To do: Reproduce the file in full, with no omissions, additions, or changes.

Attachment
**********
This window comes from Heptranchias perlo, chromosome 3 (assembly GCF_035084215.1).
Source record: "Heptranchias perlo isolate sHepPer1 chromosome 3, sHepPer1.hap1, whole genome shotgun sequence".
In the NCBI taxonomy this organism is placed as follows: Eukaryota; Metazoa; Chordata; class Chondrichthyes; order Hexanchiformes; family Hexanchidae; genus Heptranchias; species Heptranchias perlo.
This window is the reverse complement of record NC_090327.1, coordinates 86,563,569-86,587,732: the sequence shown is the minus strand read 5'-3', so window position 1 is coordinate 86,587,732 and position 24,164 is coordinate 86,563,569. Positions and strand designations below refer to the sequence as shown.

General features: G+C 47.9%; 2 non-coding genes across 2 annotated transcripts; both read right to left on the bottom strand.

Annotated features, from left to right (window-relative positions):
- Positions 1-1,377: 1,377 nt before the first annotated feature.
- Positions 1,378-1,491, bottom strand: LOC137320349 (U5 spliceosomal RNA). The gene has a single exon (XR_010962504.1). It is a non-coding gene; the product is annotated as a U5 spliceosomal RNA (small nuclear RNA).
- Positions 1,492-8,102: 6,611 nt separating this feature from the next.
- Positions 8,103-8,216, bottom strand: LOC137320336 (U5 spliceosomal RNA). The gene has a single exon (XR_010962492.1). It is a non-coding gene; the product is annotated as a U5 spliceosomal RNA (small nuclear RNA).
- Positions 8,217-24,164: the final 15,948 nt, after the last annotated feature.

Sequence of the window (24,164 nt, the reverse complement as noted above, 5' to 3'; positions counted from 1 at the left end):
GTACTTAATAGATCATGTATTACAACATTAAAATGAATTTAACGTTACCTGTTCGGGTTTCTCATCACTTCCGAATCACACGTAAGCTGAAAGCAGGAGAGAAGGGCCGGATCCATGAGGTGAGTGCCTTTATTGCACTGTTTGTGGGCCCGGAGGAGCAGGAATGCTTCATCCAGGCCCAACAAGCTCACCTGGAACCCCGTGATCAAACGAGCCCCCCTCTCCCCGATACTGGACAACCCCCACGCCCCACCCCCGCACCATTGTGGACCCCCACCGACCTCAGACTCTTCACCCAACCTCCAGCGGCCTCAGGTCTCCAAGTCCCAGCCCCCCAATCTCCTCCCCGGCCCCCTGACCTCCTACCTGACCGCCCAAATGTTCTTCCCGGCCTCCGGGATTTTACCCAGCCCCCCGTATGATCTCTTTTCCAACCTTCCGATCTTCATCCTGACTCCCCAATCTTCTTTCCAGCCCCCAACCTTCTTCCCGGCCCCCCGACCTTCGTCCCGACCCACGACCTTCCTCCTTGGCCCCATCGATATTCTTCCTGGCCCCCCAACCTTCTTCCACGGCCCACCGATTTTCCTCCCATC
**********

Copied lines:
This window comes from Heptranchias perlo, chromosome 3 (assembly GCF_035084215.1).
Source record: "Heptranchias perlo isolate sHepPer1 chromosome 3, sHepPer1.hap1, whole genome shotgun sequence".
In the NCBI taxonomy this organism is placed as follows: Eukaryota; Metazoa; Chordata; class Chondrichthyes; order Hexanchiformes; family Hexanchidae; genus Heptranchias; species Heptranchias perlo.
This window is the reverse complement of record NC_090327.1, coordinates 86,563,569-86,587,732: the sequence shown is the minus strand read 5'-3', so window position 1 is coordinate 86,587,732 and position 24,164 is coordinate 86,563,569. Positions and strand designations below refer to the sequence as shown.

General features: G+C 47.9%; 2 non-coding genes across 2 annotated transcripts; both read right to left on the bottom strand.

Annotated features, from left to right (window-relative positions):
- Positions 1-1,377: 1,377 nt before the first annotated feature.
- Positions 1,378-1,491, bottom strand: LOC137320349 (U5 spliceosomal RNA). The gene has a single exon (XR_010962504.1). It is a non-coding gene; the product is annotated as a U5 spliceosomal RNA (small nuclear RNA).
- Positions 1,492-8,102: 6,611 nt separating this feature from the next.
- Positions 8,103-8,216, bottom strand: LOC137320336 (U5 spliceosomal RNA). The gene has a single exon (XR_010962492.1). It is a non-coding gene; the product is annotated as a U5 spliceosomal RNA (small nuclear RNA).
- Positions 8,217-24,164: the final 15,948 nt, after the last annotated feature.

Sequence of the window (24,164 nt, the reverse complement as noted above, 5' to 3'; positions counted from 1 at the left end):
GTACTTAATAGATCATGTATTACAACATTAAAATGAATTTAACGTTACCTGTTCGGGTTTCTCATCACTTCCGAATCACACGTAAGCTGAAAGCAGGAGAGAAGGGCCGGATCCATGAGGTGAGTGCCTTTATTGCACTGTTTGTGGGCCCGGAGGAGCAGGAATGCTTCATCCAGGCCCAACAAGCTCACCTGGAACCCCGTGATCAAACGAGCCCCCCTCTCCCCGATACTGGACAACCCCCACGCCCCACCCCCGCACCATTGTGGACCCCCACCGACCTCAGACTCTTCACCCAACCTCCAGCGGCCTCAGGTCTCCAAGTCCCAGCCCCCCAATCTCCTCCCCGGCCCCCTGACCTCCTACCTGACCGCCCAAATGTTCTTCCCGGCCTCCGGGATTTTACCCAGCCCCCCGTATGATCTCTTTTCCAACCTTCCGATCTTCATCCTGACTCCCCAATCTTCTTTCCAGCCCCCAACCTTCTTCCCGGCCCCCCGACCTTCGTCCCGACCCACGACCTTCCTCCTTGGCCCCATCGATATTCTTCCTGGCCCCCCAACCTTCTTCCACGGCCCACCGATTTTCCTCCCATC